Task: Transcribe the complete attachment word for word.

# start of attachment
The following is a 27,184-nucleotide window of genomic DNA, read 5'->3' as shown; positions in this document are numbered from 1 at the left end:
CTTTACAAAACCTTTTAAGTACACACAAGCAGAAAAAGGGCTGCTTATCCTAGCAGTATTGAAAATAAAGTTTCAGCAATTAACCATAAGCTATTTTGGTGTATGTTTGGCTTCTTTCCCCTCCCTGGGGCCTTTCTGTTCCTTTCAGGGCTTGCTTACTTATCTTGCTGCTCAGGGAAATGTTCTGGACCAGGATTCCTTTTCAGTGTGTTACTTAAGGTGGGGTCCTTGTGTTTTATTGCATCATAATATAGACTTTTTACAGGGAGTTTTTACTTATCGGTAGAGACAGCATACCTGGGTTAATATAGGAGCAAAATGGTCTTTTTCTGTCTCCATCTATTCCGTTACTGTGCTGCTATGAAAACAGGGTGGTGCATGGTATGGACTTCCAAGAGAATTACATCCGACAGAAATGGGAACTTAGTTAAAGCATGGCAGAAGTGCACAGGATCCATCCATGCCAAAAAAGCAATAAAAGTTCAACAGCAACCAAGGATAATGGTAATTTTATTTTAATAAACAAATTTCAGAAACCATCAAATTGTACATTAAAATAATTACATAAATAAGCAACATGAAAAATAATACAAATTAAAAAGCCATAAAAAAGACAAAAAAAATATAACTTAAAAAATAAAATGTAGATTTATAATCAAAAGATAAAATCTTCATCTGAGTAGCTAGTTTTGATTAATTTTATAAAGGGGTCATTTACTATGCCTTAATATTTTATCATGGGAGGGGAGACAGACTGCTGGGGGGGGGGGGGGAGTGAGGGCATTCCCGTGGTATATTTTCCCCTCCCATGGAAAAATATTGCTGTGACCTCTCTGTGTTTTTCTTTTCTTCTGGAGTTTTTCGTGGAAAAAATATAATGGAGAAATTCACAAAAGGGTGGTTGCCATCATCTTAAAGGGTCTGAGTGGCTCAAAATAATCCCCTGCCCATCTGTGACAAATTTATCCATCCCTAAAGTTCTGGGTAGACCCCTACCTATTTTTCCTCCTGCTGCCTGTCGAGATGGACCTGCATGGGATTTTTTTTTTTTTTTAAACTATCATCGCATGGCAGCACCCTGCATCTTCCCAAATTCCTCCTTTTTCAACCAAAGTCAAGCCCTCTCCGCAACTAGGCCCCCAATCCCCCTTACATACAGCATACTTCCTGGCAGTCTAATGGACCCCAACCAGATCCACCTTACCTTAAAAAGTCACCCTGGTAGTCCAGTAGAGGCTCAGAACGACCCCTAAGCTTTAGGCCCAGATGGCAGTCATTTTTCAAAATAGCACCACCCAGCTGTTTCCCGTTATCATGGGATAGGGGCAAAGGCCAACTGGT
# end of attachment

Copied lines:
The following is a 27,184-nucleotide window of genomic DNA, read 5'->3' as shown; positions in this document are numbered from 1 at the left end:
CTTTACAAAACCTTTTAAGTACACACAAGCAGAAAAAGGGCTGCTTATCCTAGCAGTATTGAAAATAAAGTTTCAGCAATTAACCATAAGCTATTTTGGTGTATGTTTGGCTTCTTTCCCCTCCCTGGGGCCTTTCTGTTCCTTTCAGGGCTTGCTTACTTATCTTGCTGCTCAGGGAAATGTTCTGGACCAGGATTCCTTTTCAGTGTGTTACTTAAGGTGGGGTCCTTGTGTTTTATTGCATCATAATATAGACTTTTTACAGGGAGTTTTTACTTATCGGTAGAGACAGCATACCTGGGTTAATATAGGAGCAAAATGGTCTTTTTCTGTCTCCATCTATTCCGTTACTGTGCTGCTATGAAAACAGGGTGGTGCATGGTATGGACTTCCAAGAGAATTACATCCGACAGAAATGGGAACTTAGTTAAAGCATGGCAGAAGTGCACAGGATCCATCCATGCCAAAAAAGCAATAAAAGTTCAACAGCAACCAAGGATAATGGTAATTTTATTTTAATAAACAAATTTCAGAAACCATCAAATTGTACATTAAAATAATTACATAAATAAGCAACATGAAAAATAATACAAATTAAAAAGCCATAAAAAAGACAAAAAAAATATAACTTAAAAAATAAAATGTAGATTTATAATCAAAAGATAAAATCTTCATCTGAGTAGCTAGTTTTGATTAATTTTATAAAGGGGTCATTTACTATGCCTTAATATTTTATCATGGGAGGGGAGACAGACTGCTGGGGGGGGGGGGGGAGTGAGGGCATTCCCGTGGTATATTTTCCCCTCCCATGGAAAAATATTGCTGTGACCTCTCTGTGTTTTTCTTTTCTTCTGGAGTTTTTCGTGGAAAAAATATAATGGAGAAATTCACAAAAGGGTGGTTGCCATCATCTTAAAGGGTCTGAGTGGCTCAAAATAATCCCCTGCCCATCTGTGACAAATTTATCCATCCCTAAAGTTCTGGGTAGACCCCTACCTATTTTTCCTCCTGCTGCCTGTCGAGATGGACCTGCATGGGATTTTTTTTTTTTTTTAAACTATCATCGCATGGCAGCACCCTGCATCTTCCCAAATTCCTCCTTTTTCAACCAAAGTCAAGCCCTCTCCGCAACTAGGCCCCCAATCCCCCTTACATACAGCATACTTCCTGGCAGTCTAATGGACCCCAACCAGATCCACCTTACCTTAAAAAGTCACCCTGGTAGTCCAGTAGAGGCTCAGAACGACCCCTAAGCTTTAGGCCCAGATGGCAGTCATTTTTCAAAATAGCACCACCCAGCTGTTTCCCGTTATCATGGGATAGGGGCAAAGGCCAACTGGT